DHL Global Forwarding held its first annual U.S. Chemicals Supply Chain Conference on May 13 as part of DHL Global Forwarding’s strategy to ramp up its chemical offerings and prepare for the expected growth of chemical production in the U.S. in the next five years. According to the American Chemistry Council, production in the U.S. is expected to grow by almost 25 percent, pushing industry shipments to $1 trillion by 2018. It is deemed one of the largest industries in the U.S., a $770 billion enterprise.
The conference included special guest speaker Satish Jindel, president and principal consultant of SJ Consulting Group, Inc. who has worked in the transportation and logistics industry for more than 25 years. An industry thought leader, Jindel has been working with various companies on their transportation and logistics strategy, marketing, pricing, merger and acquisitions, and providing operational advice across multiple industries.
“With chemical production projected to grow annually over the next five years, increased attention to safety in transporting of chemicals and tightening of capacity means companies shipping these goods may be subjected to sizeable rate increases in coming years,” said Jindel. “For those involved in the chemicals sector, this type of event is important to gauge what is on the horizon and to plan overall and improve their supply chain.”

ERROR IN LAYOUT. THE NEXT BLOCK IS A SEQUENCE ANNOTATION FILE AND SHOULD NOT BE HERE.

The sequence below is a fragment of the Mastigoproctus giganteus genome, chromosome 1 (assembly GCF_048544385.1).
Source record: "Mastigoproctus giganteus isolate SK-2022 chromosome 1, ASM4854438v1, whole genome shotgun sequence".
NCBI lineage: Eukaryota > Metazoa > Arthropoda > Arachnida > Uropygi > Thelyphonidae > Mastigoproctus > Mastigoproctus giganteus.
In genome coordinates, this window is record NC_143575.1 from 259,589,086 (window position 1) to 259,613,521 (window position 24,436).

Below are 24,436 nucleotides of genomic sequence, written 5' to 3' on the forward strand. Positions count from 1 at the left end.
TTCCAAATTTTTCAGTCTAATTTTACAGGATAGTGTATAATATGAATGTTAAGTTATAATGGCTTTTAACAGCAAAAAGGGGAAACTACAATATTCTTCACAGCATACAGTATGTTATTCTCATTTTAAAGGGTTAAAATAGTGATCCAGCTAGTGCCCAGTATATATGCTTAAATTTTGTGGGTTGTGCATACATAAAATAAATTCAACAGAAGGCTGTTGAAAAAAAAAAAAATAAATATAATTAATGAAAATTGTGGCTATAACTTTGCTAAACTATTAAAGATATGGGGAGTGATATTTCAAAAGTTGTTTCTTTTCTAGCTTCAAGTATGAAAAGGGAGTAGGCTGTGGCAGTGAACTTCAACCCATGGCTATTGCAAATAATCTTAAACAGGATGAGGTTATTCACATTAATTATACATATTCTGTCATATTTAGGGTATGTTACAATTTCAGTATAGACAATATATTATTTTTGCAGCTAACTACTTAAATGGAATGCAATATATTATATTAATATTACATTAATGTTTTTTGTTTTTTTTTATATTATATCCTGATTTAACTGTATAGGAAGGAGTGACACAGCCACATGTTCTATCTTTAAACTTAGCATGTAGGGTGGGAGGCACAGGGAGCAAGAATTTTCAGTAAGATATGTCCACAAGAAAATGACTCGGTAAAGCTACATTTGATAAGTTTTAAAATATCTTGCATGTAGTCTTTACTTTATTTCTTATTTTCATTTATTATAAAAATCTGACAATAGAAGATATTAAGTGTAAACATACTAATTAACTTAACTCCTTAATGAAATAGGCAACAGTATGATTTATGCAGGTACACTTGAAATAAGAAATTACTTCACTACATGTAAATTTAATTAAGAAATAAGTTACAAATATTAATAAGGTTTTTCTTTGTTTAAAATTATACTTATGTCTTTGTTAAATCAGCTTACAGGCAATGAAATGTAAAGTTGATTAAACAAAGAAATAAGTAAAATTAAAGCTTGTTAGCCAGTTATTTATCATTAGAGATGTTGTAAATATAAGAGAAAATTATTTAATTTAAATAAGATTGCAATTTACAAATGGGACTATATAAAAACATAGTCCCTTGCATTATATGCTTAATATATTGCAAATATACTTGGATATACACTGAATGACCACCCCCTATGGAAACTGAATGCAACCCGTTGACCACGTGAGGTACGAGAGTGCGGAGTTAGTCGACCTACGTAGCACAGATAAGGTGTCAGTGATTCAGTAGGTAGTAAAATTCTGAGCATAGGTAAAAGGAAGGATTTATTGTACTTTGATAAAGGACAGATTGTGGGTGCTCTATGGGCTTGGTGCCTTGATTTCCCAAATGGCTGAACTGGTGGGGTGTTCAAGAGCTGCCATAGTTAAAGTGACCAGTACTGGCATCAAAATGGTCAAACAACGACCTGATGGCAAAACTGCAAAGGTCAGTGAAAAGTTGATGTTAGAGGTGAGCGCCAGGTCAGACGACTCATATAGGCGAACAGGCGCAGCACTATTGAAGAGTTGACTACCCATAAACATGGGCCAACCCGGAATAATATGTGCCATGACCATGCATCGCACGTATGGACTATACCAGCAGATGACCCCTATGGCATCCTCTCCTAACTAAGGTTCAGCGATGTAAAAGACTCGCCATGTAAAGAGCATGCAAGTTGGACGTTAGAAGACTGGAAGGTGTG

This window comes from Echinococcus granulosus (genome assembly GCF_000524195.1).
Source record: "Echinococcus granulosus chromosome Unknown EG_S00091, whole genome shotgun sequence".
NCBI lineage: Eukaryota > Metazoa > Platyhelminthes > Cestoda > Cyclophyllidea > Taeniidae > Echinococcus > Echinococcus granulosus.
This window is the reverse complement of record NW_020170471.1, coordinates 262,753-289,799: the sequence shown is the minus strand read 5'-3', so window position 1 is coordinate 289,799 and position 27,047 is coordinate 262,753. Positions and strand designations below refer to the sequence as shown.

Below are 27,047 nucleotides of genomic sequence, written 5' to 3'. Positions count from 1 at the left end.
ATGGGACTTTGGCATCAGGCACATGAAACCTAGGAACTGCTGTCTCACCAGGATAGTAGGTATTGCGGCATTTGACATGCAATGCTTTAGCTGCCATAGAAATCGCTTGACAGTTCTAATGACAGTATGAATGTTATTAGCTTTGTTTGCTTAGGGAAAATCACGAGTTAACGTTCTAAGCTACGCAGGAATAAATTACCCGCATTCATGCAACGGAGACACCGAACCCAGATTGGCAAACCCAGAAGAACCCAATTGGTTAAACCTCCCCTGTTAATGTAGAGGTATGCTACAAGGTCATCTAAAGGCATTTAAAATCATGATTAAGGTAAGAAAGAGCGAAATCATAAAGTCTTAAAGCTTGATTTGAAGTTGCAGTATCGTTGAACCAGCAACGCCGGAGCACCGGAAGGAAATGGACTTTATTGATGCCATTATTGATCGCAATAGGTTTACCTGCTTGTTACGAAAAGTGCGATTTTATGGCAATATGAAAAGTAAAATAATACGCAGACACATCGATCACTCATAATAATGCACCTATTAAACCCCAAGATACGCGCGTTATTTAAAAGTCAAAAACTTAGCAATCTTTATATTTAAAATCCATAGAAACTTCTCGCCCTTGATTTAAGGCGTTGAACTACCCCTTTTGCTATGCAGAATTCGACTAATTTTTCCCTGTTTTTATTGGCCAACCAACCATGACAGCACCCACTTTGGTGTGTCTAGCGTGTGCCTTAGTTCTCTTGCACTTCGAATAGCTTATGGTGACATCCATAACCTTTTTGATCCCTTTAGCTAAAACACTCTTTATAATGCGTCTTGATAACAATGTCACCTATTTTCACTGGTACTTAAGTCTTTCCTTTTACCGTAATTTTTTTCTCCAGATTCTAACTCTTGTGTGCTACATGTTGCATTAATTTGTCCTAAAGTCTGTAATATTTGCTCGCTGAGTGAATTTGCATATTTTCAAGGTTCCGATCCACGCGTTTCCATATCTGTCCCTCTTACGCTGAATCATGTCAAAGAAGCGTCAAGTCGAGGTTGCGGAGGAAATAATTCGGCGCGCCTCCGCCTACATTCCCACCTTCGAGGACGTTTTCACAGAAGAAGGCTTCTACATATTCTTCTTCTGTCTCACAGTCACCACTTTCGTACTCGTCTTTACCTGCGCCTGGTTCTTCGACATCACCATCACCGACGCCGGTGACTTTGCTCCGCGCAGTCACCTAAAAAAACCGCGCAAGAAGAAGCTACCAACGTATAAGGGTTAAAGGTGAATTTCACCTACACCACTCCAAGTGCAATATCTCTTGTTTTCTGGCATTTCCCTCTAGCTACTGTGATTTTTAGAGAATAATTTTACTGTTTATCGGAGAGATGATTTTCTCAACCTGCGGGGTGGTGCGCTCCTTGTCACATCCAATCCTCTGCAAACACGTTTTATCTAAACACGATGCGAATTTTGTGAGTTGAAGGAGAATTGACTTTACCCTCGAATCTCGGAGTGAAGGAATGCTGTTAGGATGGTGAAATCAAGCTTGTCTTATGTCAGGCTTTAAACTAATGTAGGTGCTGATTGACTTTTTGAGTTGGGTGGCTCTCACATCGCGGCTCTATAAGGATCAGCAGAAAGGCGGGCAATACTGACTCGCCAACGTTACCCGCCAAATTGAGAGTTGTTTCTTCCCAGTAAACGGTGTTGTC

During the event, the challenges, different modes of transport, security and various global economic factors pushing the industry’s growth in Europe and shale gas production in the U.S., among others, were discussed. Chem.Info sat down with Tim Robertson, an expert from DHL, to talk more about the projected growth in the industry and how companies need to prepare for it.
What is causing the great (projected) growth in the chemical industry?
Mainly the U.S., the Middle East and Asia have driven global chemical growth, according to several reports, including ICIS Chemical Business. The U.S. chemicals industry has been bolstered by increased demand for plastic and rubber products, appliances, computers and electronics. U.S. automotive manufacturing demand has been one of the key catalysts fueling the chemicals industry. Shale gas is driving the expansion but when you drill down even more the ethane it produces is surpassing liquid gas as the most significant basic material, both as an energy source and as a raw component for plastics. There is also a boon in the Asia chemicals industry. But while Asian chemicals production, excluding Japan was projected to increase by 8 percent in 2013, keep an eye on the U.S. chemicals industry in 2014, which has rebounded due to improved company margins and strong credit conditions, thanks to the recovering U.S. economy. According to IHS Chemical Week’s Outlook 2014, U.S. chemical production is expected to rise in 2014 and even more in 2015, in large part due to low-cost shale feedstocks.
Currently, there are 148 chemical projects, valued at $100.2 billion that have been announced in the U.S. which are directly linked to the use of shale gas as a feedstock or energy source.
What are the biggest concerns companies have or should have when preparing for this growth?